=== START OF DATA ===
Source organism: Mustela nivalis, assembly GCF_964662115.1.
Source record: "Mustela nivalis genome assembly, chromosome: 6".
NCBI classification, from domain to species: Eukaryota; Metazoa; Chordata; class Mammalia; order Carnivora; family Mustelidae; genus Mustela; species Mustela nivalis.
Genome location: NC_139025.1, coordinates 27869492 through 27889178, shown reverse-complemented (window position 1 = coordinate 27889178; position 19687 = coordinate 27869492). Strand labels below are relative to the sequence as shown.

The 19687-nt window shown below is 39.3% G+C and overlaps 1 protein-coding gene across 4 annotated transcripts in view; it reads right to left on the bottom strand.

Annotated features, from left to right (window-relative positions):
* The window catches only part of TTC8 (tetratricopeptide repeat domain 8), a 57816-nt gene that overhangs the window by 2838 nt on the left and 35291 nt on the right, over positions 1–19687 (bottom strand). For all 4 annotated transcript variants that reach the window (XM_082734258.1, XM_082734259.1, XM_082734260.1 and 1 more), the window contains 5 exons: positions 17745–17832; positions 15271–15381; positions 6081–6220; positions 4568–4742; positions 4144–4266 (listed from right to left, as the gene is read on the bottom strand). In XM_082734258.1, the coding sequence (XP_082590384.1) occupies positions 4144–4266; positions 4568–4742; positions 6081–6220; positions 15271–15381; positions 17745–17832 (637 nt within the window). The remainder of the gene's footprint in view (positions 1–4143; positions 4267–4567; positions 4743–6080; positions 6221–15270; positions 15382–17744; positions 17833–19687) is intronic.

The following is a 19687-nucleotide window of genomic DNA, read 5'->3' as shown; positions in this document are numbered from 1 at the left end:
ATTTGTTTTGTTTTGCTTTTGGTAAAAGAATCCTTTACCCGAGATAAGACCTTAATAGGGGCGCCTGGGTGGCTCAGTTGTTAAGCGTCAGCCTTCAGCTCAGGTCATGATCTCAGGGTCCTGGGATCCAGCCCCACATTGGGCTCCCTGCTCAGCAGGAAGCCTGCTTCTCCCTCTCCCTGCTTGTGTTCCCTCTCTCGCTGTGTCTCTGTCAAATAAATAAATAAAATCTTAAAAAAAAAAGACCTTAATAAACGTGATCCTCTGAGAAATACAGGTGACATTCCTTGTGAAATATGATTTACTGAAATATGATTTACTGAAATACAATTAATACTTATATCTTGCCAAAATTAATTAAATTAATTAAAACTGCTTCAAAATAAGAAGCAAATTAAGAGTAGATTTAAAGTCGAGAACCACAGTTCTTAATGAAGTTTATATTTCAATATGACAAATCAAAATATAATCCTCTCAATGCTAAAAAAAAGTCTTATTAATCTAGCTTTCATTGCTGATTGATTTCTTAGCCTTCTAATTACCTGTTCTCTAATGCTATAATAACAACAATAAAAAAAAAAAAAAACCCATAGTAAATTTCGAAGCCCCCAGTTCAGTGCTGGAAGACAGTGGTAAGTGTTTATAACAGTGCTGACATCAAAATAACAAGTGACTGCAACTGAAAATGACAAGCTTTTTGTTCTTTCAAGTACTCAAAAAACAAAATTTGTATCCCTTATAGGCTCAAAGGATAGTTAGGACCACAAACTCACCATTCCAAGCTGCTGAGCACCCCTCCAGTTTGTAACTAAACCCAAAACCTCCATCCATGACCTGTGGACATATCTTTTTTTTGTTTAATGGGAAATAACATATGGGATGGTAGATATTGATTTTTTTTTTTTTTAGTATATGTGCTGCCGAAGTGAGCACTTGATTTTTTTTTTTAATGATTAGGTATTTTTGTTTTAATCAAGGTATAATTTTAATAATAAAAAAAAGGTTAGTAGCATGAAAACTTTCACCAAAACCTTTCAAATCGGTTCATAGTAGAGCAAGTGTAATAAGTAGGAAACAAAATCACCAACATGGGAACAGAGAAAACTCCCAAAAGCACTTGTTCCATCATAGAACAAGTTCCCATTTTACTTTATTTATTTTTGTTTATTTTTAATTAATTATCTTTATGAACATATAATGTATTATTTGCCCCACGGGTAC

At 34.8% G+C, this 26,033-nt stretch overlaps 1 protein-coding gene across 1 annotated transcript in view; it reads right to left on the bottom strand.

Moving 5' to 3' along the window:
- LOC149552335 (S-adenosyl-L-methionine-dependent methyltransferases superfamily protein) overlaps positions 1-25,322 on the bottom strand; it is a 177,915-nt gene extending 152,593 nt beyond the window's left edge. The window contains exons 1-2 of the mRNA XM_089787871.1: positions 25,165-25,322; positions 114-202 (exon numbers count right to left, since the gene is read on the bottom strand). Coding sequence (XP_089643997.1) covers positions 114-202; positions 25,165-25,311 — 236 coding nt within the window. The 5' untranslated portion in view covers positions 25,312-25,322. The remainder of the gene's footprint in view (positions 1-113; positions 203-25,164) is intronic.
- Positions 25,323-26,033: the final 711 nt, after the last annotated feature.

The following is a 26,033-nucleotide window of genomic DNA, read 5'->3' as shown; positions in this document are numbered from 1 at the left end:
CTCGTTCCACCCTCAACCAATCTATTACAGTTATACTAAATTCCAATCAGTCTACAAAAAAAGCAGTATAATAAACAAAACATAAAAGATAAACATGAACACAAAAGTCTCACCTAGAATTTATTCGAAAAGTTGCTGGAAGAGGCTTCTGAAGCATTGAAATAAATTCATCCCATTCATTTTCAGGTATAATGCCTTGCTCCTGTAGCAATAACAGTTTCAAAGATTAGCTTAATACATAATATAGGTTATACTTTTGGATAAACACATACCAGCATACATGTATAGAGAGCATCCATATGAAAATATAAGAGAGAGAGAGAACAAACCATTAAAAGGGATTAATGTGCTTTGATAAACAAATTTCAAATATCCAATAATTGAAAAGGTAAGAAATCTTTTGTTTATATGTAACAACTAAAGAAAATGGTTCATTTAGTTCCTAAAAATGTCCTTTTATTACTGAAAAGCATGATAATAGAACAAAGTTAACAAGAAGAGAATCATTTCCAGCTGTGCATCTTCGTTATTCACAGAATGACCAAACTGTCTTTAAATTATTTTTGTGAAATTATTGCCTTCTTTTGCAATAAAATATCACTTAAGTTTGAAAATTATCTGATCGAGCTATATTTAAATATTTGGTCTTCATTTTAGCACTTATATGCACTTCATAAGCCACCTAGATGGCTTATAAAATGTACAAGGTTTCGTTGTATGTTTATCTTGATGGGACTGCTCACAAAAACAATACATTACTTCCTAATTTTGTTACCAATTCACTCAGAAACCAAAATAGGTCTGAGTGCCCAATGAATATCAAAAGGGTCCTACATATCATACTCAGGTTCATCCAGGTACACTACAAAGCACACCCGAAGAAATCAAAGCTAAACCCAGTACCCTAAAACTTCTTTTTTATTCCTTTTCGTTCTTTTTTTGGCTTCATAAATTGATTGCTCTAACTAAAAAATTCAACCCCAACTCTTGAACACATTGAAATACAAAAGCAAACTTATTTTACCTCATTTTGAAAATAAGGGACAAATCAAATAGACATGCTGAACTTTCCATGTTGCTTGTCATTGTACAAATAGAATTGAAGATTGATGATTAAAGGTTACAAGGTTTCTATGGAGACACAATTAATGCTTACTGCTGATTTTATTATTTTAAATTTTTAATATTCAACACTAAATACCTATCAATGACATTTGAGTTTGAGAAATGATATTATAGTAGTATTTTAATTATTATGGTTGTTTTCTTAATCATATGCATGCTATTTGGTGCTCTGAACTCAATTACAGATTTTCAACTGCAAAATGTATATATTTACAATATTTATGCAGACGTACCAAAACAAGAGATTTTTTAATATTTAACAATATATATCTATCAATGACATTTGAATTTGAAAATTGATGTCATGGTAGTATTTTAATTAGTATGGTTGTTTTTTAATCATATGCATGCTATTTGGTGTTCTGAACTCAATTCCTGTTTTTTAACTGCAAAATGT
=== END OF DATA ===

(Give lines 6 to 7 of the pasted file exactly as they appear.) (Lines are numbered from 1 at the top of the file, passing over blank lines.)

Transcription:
Annotated features, from left to right (window-relative positions):
* The window catches only part of TTC8 (tetratricopeptide repeat domain 8), a 57816-nt gene that overhangs the window by 2838 nt on the left and 35291 nt on the right, over positions 1–19687 (bottom strand). For all 4 annotated transcript variants that reach the window (XM_082734258.1, XM_082734259.1, XM_082734260.1 and 1 more), the window contains 5 exons: positions 17745–17832; positions 15271–15381; positions 6081–6220; positions 4568–4742; positions 4144–4266 (listed from right to left, as the gene is read on the bottom strand). In XM_082734258.1, the coding sequence (XP_082590384.1) occupies positions 4144–4266; positions 4568–4742; positions 6081–6220; positions 15271–15381; positions 17745–17832 (637 nt within the window). The remainder of the gene's footprint in view (positions 1–4143; positions 4267–4567; positions 4743–6080; positions 6221–15270; positions 15382–17744; positions 17833–19687) is intronic.